Financial Planning is at the Heart of this New Beginning.
13 June 2012: When thinking of investments, most people tend to think of properties, fixed investments and even buying exclusive art pieces which accumulate in value over a certain period of time. What we don’t think of is that having a child is a far bigger investment as you endeavour to give your children opportunities that you never had and find avenues that will enhance them on a physical, emotional and lasting way. Giving your children the best could put strain on your financial situation and could cause unanticipated debt.
Adding a new member to the family can be extremely stressful, especially if it is the first to arrive, but this burden can be lessened if we start planning from when you first start thinking of having a family.
“Whenever we are faced with a forthcoming financial weight, it always boils down to planning,” says Hein du Plessis, Managing Director of DebtSafe. “The last thing you want during this time of new and exciting beginnings is dealing with payments in arrears and unforeseen debt.” Du Plessis gives a monthly guide of how to start planning for this new phase in your life during the growing part of it – pregnancy.
To avoid any financial pressure or unnecessary debt, make sure you start putting a little bit away each month to build on a fund for your baby’s first few months, when there will be hidden or unforeseen expenses. Once you find out that you are expecting start planning from the first month by following this guide:
MONTH 1: Research
Discuss your maternity leave benefits with your employer; some offer various options from 25% – 50% but in most cases, you will need to register with UIF (Unemployment Insurance: which pays out up to 35% of your salary. Start saving a bit more each month in your emergency fund.
MONTH 2: Keep your eyes open
Start familiarising yourself with costs of products like car seats, strollers, and cradles by doing window shopping and asking acquaintances who have already been through the experience. If you have close friends and family who recently gave birth ask them to pass on clothes and goods that their children have grown out of. Start bargain hunting on vanity products for your baby such as shampoo, lotions and most importantly nappies that are on special.
MONTH 3: Budget
Start compiling your budget for baby’s first year of birth. Remember that you do not need to splurge on baby’s first year. They will not remember being clothed in Baby Gap and Guess so rather save for later on when they will appreciate and remember it.
MONTH 4: Eliminate Debt
If necessary, consult a debt counsellor or personal finance consultant to review your debt. Endeavour to eliminate the most toxic (highest interest) debt first. Debt can cause a high amount of anxiety, which is unnecessary during this time of bliss.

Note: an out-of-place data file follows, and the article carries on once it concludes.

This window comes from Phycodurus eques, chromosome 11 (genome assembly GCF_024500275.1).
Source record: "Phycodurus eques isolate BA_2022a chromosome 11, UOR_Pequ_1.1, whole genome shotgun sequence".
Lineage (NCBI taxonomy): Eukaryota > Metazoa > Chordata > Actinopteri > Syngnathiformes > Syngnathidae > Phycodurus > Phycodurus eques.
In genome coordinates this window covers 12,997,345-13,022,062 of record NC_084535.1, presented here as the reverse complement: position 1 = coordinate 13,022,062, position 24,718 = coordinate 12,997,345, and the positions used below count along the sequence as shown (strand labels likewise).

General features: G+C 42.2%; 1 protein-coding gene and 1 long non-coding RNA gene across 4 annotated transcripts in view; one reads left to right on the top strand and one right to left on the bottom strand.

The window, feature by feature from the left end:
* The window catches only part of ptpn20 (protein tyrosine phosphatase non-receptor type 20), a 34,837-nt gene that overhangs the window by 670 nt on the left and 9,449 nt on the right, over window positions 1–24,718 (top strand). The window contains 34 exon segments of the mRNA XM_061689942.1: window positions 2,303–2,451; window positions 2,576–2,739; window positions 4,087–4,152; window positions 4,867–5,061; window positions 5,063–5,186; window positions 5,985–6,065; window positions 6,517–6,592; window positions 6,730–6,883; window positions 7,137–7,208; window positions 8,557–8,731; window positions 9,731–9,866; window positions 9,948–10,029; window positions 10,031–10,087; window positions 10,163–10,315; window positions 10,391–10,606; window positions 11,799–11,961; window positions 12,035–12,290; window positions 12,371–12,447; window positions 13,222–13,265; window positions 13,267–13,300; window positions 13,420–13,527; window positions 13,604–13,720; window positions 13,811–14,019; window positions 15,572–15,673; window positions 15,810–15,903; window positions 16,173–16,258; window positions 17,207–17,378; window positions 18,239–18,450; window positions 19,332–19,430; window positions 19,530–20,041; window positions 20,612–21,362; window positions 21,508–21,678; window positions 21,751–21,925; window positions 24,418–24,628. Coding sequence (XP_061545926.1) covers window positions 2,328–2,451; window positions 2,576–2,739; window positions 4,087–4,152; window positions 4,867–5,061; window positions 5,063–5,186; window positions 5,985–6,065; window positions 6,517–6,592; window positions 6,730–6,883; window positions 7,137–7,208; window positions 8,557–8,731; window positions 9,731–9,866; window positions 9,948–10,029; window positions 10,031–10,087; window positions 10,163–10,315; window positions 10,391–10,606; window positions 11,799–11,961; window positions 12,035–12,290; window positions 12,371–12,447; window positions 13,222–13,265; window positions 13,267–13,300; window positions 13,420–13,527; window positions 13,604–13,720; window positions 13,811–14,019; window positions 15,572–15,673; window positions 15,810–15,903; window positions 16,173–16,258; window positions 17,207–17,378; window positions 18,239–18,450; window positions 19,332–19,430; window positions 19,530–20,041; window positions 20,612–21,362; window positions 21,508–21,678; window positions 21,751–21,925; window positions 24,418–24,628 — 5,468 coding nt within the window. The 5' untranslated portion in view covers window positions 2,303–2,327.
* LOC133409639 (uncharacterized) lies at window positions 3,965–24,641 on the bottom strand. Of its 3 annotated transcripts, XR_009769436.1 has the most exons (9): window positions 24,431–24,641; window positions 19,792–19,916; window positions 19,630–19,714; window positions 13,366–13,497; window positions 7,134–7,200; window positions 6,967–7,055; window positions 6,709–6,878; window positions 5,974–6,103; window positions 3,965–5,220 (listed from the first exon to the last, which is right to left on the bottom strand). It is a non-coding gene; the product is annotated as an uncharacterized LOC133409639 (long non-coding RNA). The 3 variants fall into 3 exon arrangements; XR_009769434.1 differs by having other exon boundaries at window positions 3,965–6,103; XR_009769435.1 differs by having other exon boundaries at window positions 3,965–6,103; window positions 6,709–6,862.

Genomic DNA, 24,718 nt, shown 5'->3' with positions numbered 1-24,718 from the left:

MONTH 5: Insurance
Discuss your baby’s medical insurance with your partner. Baby can be loaded as a beneficiary on either of your structures depending on which will have the most benefits and be most affordable. Some medical insurers also offer benefits in terms of discount on certain retail products and post-delivery assistance. Contact them and find out how they will be able to assist you.
MONTH 6: Purchase
Start purchasing all your larger products this month, like strollers and car seats and prepare the nursery. Safety is important so ensure that you never compromise when it comes to your baby’s welfare.
MONTH 7: Child Care
Look into various options of child care. Once again safety should be one of the main priorities so shop around and find an institution that not only suits your pocket but your lifestyle and safety standards
Speak to your financial planner to assist you in finding a unit trust or annuities that suit your lifestyle and could help you start saving for your child’s education. Du Plessis suggests that you set up a meeting with an accredited financial institution like The Efficient Group and discuss different saving options which will suit your current lifestyle best.
MONTH 8: Settle Down
During this month you can start slowing down. Ask your friend/sister / mother who is organising your baby shower to give guests the option to deposit money into your emergency fund instead of a gift. Review your budget and amend where necessary.
Here are a few additional tips:
• Start a ‘maternity suitcase’ amongst friends where you include all your maternity wear in a suitcase and pass it on to the next ‘mom-to-be’. Each friend can include new items
• Always shop with a list; this curbs your craving for impulse buying on things baby (and you) do not necessarily need
• Register with mom’s blogs and visit second-hand shops and look for reliable and sturdy strollers that need only a little restoration
• Attend baby expo’s and shows where you will find bargains on most of the items you need
• Make your own baby food by pureeing butternut, sweet potato and, apples, baby marrows etc.